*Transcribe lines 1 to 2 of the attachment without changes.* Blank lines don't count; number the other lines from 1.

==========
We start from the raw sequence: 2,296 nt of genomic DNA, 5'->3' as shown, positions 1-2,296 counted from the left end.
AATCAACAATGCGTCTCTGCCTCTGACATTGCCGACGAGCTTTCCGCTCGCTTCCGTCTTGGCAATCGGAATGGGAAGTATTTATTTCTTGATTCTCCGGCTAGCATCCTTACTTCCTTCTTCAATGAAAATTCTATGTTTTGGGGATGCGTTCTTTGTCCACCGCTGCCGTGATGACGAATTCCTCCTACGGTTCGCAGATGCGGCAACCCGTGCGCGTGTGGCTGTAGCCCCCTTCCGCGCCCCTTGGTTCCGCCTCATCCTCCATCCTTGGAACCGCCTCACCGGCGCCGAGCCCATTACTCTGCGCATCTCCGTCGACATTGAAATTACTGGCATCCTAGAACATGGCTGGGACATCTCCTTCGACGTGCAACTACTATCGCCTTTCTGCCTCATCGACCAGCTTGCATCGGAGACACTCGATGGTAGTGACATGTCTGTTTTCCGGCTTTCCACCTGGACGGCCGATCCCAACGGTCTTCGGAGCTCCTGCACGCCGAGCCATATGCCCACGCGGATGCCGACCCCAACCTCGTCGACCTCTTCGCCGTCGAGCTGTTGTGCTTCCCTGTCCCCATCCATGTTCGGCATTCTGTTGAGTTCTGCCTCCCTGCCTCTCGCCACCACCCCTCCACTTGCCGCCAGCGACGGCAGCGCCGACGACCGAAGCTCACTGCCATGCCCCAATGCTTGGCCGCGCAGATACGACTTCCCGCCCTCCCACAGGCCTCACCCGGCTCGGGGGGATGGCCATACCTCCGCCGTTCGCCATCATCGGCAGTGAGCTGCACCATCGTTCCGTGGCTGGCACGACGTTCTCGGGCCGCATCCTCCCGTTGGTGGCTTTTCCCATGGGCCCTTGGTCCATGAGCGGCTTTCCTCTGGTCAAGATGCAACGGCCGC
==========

We start from the raw sequence: 2,296 nt of genomic DNA, 5'->3' as shown, positions 1-2,296 counted from the left end.
AATCAACAATGCGTCTCTGCCTCTGACATTGCCGACGAGCTTTCCGCTCGCTTCCGTCTTGGCAATCGGAATGGGAAGTATTTATTTCTTGATTCTCCGGCTAGCATCCTTACTTCCTTCTTCAATGAAAATTCTATGTTTTGGGGATGCGTTCTTTGTCCACCGCTGCCGTGATGACGAATTCCTCCTACGGTTCGCAGATGCGGCAACCCGTGCGCGTGTGGCTGTAGCCCCCTTCCGCGCCCCTTGGTTCCGCCTCATCCTCCATCCTTGGAACCGCCTCACCGGCGCCGAGCCCATTACTCTGCGCATCTCCGTCGACATTGAAATTACTGGCATCCTAGAACATGGCTGGGACATCTCCTTCGACGTGCAACTACTATCGCCTTTCTGCCTCATCGACCAGCTTGCATCGGAGACACTCGATGGTAGTGACATGTCTGTTTTCCGGCTTTCCACCTGGACGGCCGATCCCAACGGTCTTCGGAGCTCCTGCACGCCGAGCCATATGCCCACGCGGATGCCGACCCCAACCTCGTCGACCTCTTCGCCGTCGAGCTGTTGTGCTTCCCTGTCCCCATCCATGTTCGGCATTCTGTTGAGTTCTGCCTCCCTGCCTCTCGCCACCACCCCTCCACTTGCCGCCAGCGACGGCAGCGCCGACGACCGAAGCTCACTGCCATGCCCCAATGCTTGGCCGCGCAGATACGACTTCCCGCCCTCCCACAGGCCTCACCCGGCTCGGGGGGATGGCCATACCTCCGCCGTTCGCCATCATCGGCAGTGAGCTGCACCATCGTTCCGTGGCTGGCACGACGTTCTCGGGCCGCATCCTCCCGTTGGTGGCTTTTCCCATGGGCCCTTGGTCCATGAGCGGCTTTCCTCTGGTCAAGATGCAACGGCCGC